After working for one year as a consultant in Toronto, Cain returned to a Town of Grimsby job, again as a building and plumbing inspector.
When a position at a prestigious consulting firm came up – the firm which develops the fire safety codes which Cain now lives by – Cain had to take the shot, and he did, going to work as a technical consultant there for two years.
Two more years of the Toronto commute proved enough, and Cain seized the opportunity to return to Grimsby as the chief fire prevention officer. After two years in that position it was on to the Deputy Fire Chief position (2004-2009) and was promoted to Fire Chief in 2009.
That education and work history barely scratches the surface of his six-page resume but it gives one an understanding of just how long the road to knowledge can be. Cain’s varied background in the building trade gives him an excellent understanding of how structures are put together and, by extension, how to strategize when fighting an active blaze.
But all the knowledge in the world, on occasion, still does not help.
Case in point, the infamous blaze which destroyed three buildings in downtown Grimsby in 2017.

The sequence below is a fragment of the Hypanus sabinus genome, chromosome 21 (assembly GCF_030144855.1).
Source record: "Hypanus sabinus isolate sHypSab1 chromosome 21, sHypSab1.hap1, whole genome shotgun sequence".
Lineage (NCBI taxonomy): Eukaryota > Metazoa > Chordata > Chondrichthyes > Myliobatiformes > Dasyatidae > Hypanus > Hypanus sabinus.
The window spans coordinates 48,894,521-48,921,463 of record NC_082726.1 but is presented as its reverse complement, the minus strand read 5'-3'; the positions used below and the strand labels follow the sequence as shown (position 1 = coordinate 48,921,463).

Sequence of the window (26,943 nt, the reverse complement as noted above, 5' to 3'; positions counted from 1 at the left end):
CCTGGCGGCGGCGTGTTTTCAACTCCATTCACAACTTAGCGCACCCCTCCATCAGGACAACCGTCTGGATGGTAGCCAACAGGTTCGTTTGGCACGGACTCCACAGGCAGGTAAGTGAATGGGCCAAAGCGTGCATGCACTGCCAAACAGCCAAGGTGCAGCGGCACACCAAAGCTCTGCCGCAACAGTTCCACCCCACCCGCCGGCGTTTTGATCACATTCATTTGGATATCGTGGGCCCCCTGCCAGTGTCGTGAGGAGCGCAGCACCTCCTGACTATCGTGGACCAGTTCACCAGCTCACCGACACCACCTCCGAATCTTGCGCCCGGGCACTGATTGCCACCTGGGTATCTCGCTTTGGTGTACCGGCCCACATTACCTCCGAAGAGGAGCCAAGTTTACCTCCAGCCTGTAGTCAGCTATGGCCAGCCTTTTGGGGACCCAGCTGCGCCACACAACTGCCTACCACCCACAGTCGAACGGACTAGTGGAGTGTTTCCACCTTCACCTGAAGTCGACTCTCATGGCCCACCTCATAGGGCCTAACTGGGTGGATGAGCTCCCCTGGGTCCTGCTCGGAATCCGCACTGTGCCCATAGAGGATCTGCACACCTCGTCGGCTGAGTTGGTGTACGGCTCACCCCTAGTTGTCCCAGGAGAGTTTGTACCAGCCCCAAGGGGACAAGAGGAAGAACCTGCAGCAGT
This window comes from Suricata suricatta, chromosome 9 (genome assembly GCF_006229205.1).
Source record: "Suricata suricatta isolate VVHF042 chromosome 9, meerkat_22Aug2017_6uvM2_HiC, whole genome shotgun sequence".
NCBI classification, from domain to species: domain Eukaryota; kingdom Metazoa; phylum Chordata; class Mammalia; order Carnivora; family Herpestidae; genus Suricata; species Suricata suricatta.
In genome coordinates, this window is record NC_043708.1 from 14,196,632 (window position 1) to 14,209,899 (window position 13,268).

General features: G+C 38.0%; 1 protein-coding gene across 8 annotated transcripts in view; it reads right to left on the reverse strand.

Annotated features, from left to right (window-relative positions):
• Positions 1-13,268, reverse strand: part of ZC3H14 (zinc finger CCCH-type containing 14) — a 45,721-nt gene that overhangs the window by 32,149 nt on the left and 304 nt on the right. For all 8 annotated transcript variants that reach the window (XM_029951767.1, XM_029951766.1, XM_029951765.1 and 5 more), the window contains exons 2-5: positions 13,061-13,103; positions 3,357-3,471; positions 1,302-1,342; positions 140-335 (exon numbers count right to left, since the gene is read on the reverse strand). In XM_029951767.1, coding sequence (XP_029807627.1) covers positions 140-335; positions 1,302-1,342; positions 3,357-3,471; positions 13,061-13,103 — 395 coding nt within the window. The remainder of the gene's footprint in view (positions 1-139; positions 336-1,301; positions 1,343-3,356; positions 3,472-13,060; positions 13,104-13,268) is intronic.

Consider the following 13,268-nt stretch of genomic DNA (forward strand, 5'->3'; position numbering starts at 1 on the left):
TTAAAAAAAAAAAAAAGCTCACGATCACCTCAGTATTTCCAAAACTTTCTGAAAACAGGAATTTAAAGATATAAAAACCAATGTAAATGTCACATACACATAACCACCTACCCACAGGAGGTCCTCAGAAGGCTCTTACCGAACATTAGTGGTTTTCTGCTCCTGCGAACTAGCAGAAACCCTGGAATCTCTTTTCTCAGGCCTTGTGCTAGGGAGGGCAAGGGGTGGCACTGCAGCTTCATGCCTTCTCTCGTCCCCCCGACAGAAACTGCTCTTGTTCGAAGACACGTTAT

“That was preventable,” said Cain.
And prevention was the only way that fire could have been stopped given the century old construction with which they were built. That fire burned from a fence in the rear of one building expanding its way up into the roof and walls in no time. Once it accessed those locations, it proved impossible for firefighters to get ahead of it and the operation became damage control as the structures were reduced to rubble over the course of an afternoon.
“Emergency respone, suppression has a 100-year tradition unimpeded by change,” said Cain.
“We have great suppression crews, highly respected, and as well they should be, but the best way to improve fire safety is through prevention.”
While it may seem like simple common sense, it is a bumpy road to navigate since the reputation of firefighters generally precedes them in the community.
“Firefighters are heroes by reacting to circumstance,” said Cain, “and, on occasion, they do amazing things.”
“But far more lives can be saved through prevention. It has taken a long time to get this belief embraced.”